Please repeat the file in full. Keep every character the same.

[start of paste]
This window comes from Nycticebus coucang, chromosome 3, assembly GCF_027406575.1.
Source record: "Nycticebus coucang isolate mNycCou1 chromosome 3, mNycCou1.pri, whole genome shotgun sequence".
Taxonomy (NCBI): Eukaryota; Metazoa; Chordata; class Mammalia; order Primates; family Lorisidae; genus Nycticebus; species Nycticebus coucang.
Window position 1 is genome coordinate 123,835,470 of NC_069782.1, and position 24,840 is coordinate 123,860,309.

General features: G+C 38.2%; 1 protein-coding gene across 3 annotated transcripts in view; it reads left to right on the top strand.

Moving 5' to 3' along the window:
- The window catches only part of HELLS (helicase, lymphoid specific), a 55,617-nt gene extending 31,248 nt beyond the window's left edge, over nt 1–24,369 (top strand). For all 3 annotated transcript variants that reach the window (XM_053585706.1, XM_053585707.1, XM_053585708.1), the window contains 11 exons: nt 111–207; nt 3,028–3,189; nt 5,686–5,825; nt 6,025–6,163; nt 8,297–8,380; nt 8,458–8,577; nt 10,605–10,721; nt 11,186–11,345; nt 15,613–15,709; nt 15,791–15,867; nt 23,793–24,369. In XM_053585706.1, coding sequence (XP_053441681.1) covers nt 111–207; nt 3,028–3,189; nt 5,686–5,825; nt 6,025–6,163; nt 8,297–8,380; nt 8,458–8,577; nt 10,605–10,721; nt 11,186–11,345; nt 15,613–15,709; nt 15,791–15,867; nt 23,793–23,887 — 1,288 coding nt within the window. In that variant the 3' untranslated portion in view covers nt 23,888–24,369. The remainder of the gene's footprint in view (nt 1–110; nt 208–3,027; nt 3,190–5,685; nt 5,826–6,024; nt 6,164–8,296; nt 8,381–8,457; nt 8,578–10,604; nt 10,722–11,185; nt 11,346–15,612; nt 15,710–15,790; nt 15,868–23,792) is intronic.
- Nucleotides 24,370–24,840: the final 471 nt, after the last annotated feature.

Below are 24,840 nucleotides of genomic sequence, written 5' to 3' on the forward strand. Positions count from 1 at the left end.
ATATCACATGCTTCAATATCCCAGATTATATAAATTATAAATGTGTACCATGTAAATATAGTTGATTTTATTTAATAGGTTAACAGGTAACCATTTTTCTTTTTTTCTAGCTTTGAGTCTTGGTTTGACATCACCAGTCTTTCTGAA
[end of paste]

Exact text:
This window comes from Nycticebus coucang, chromosome 3, assembly GCF_027406575.1.
Source record: "Nycticebus coucang isolate mNycCou1 chromosome 3, mNycCou1.pri, whole genome shotgun sequence".
Taxonomy (NCBI): Eukaryota; Metazoa; Chordata; class Mammalia; order Primates; family Lorisidae; genus Nycticebus; species Nycticebus coucang.
Window position 1 is genome coordinate 123,835,470 of NC_069782.1, and position 24,840 is coordinate 123,860,309.

General features: G+C 38.2%; 1 protein-coding gene across 3 annotated transcripts in view; it reads left to right on the top strand.

Moving 5' to 3' along the window:
- The window catches only part of HELLS (helicase, lymphoid specific), a 55,617-nt gene extending 31,248 nt beyond the window's left edge, over nt 1–24,369 (top strand). For all 3 annotated transcript variants that reach the window (XM_053585706.1, XM_053585707.1, XM_053585708.1), the window contains 11 exons: nt 111–207; nt 3,028–3,189; nt 5,686–5,825; nt 6,025–6,163; nt 8,297–8,380; nt 8,458–8,577; nt 10,605–10,721; nt 11,186–11,345; nt 15,613–15,709; nt 15,791–15,867; nt 23,793–24,369. In XM_053585706.1, coding sequence (XP_053441681.1) covers nt 111–207; nt 3,028–3,189; nt 5,686–5,825; nt 6,025–6,163; nt 8,297–8,380; nt 8,458–8,577; nt 10,605–10,721; nt 11,186–11,345; nt 15,613–15,709; nt 15,791–15,867; nt 23,793–23,887 — 1,288 coding nt within the window. In that variant the 3' untranslated portion in view covers nt 23,888–24,369. The remainder of the gene's footprint in view (nt 1–110; nt 208–3,027; nt 3,190–5,685; nt 5,826–6,024; nt 6,164–8,296; nt 8,381–8,457; nt 8,578–10,604; nt 10,722–11,185; nt 11,346–15,612; nt 15,710–15,790; nt 15,868–23,792) is intronic.
- Nucleotides 24,370–24,840: the final 471 nt, after the last annotated feature.

Below are 24,840 nucleotides of genomic sequence, written 5' to 3' on the forward strand. Positions count from 1 at the left end.
ATATCACATGCTTCAATATCCCAGATTATATAAATTATAAATGTGTACCATGTAAATATAGTTGATTTTATTTAATAGGTTAACAGGTAACCATTTTTCTTTTTTTCTAGCTTTGAGTCTTGGTTTGACATCACCAGTCTTTCTGAA